Previous research tells us that students who see intelligence and ability as fixed will tend to give up when confronted by a difficult problem, whereas those who see intelligence as growable will persevere. But how do teachers’ beliefs about ability affect the way they perceive and respond to their students’ performance?
A new investigation led by Aneeta Rattan, together with Carol Dweck, the doyenne of this area, and Catherine Good, began by asking 41 undergrads about their beliefs regarding maths ability (e.g. did they agree that “You have a certain amount of math intelligence and you can’t really do much to change it”?). Asked to imagine they were a maths teacher responding to a student’s initial poor maths exam result, those undergrads who endorsed this fixed “entity” theory of maths ability tended to jump to conclusions – assuming that their student had struggled because he or she lacked maths ability.
A second study was similar but went further and showed that undergrad participants who believed ability is fixed were more likely to say that they’d comfort their student for his or her poor maths ability (e.g. they said they’d “explain that not everyone has maths talent”), and that they’d pursue strategies such as setting the student less maths homework.
A third study elevated the realism levels a little by recruiting postgrads who worked as teachers or research demonstrators in their university departments. The same findings emerged – participants who saw maths ability as fixed were more likely (than those who saw ability as malleable) to make premature, ability-based assumptions about the reasons why a student was struggling, and they were more likely to respond by comforting the student for their poor ability and by pursuing counter-productive teaching strategies, such as encouraging the student’s withdrawal from the subject.
So, what’s it like for a struggling student to receive this kind of treatment from their teacher? A final study with 54 students asked them to imagine they’d struggled at an initial maths test. Some of them then received comforting feedback (“I want to assure you that I know you’re a talented student in general, it’s just the case that not everyone is a maths person. I’m going to give you some easier tasks … etc”); others received constructive strategy tips (e.g “I’m going to call on you more in class and I want you to work with a maths tutor”); and others received neutral, control feedback. The key finding here was that the students who received the comforting feedback felt their teacher had low expectations for them and felt less encouraged and optimistic about their future prospects in the subject.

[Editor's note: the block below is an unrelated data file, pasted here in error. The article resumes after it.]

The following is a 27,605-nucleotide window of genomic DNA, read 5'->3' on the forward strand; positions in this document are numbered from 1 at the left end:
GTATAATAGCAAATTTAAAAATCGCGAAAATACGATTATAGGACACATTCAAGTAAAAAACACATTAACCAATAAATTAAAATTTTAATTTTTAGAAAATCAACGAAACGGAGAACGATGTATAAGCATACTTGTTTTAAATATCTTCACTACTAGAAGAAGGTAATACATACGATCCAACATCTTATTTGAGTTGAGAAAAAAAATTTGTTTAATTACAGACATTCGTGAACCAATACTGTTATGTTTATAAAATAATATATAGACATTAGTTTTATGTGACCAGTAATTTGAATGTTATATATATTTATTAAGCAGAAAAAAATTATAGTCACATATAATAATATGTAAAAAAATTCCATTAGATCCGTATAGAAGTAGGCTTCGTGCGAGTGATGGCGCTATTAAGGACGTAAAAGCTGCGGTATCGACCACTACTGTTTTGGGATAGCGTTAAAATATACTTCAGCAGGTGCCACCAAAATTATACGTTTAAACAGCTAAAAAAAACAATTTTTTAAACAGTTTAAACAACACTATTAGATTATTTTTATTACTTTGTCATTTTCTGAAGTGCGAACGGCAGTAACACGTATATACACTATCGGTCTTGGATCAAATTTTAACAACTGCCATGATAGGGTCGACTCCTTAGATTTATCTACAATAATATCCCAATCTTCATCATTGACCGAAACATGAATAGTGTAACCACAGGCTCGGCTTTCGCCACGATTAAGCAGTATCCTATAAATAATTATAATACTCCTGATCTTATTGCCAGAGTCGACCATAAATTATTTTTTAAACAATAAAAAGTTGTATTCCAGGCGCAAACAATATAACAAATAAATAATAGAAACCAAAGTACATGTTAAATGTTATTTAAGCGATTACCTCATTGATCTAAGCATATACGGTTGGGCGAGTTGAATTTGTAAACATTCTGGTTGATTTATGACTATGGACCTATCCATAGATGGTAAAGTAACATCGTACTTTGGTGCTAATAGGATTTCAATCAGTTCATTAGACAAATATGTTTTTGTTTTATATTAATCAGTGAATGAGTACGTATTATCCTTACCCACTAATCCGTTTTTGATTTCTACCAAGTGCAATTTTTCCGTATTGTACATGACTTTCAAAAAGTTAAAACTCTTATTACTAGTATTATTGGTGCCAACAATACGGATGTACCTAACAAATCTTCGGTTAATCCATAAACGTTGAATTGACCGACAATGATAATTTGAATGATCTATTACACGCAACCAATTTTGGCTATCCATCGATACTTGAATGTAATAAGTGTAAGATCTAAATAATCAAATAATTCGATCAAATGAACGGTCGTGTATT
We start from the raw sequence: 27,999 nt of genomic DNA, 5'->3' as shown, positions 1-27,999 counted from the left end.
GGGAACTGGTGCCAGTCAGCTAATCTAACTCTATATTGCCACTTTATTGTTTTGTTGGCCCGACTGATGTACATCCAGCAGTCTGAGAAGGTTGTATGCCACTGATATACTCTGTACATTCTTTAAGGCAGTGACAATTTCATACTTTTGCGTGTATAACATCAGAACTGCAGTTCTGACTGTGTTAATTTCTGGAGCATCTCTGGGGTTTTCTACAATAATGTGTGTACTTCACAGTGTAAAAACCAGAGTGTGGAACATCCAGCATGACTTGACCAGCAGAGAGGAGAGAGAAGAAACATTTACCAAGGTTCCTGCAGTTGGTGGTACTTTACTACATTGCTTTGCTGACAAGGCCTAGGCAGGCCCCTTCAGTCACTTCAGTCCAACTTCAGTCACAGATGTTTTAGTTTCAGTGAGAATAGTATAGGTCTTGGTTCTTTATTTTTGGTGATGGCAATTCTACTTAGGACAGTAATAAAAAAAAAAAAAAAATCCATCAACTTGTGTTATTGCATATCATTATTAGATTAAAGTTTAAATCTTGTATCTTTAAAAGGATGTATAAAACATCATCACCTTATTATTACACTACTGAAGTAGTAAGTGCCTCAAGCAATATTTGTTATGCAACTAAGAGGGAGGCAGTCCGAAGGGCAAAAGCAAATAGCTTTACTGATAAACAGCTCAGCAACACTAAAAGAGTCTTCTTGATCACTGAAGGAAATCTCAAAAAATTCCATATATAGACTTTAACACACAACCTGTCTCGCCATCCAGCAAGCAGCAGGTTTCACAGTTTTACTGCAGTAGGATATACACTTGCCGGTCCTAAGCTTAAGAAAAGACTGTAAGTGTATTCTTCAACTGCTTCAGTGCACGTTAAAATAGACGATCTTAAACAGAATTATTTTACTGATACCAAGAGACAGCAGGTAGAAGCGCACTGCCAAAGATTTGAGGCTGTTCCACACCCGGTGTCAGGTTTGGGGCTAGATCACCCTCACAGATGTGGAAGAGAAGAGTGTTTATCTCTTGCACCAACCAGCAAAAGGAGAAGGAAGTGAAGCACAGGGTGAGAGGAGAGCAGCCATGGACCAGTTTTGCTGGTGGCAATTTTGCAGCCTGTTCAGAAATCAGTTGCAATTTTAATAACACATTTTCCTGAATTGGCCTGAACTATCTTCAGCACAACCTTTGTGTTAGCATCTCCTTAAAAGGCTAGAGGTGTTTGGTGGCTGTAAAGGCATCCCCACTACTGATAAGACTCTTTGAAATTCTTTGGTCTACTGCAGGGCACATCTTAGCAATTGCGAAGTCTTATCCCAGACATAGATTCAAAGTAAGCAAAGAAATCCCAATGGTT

Rattan and her colleagues said their findings pointed to some important real-world implications. University teachers who form fixed-ability judgements about their students and who provide comfort may be well-intentioned, but they risk derailing their students’ chances before they’ve even had the opportunity to get going. “As upsetting as poor performance may be to a student,” the researchers concluded, “receiving comfort that is oriented toward helping them to accept their presumed lack of ability (rather than comfort that is oriented toward helping them to improve) may be even more disturbing.”
Rattan, A., Good, C., and Dweck, C. (2012). “It’s ok — Not everyone can be good at math”: Instructors with an entity theory comfort (and demotivate) students. Journal of Experimental Social Psychology, 48 (3), 731-737 DOI: 10.1016/j.jesp.2011.12.012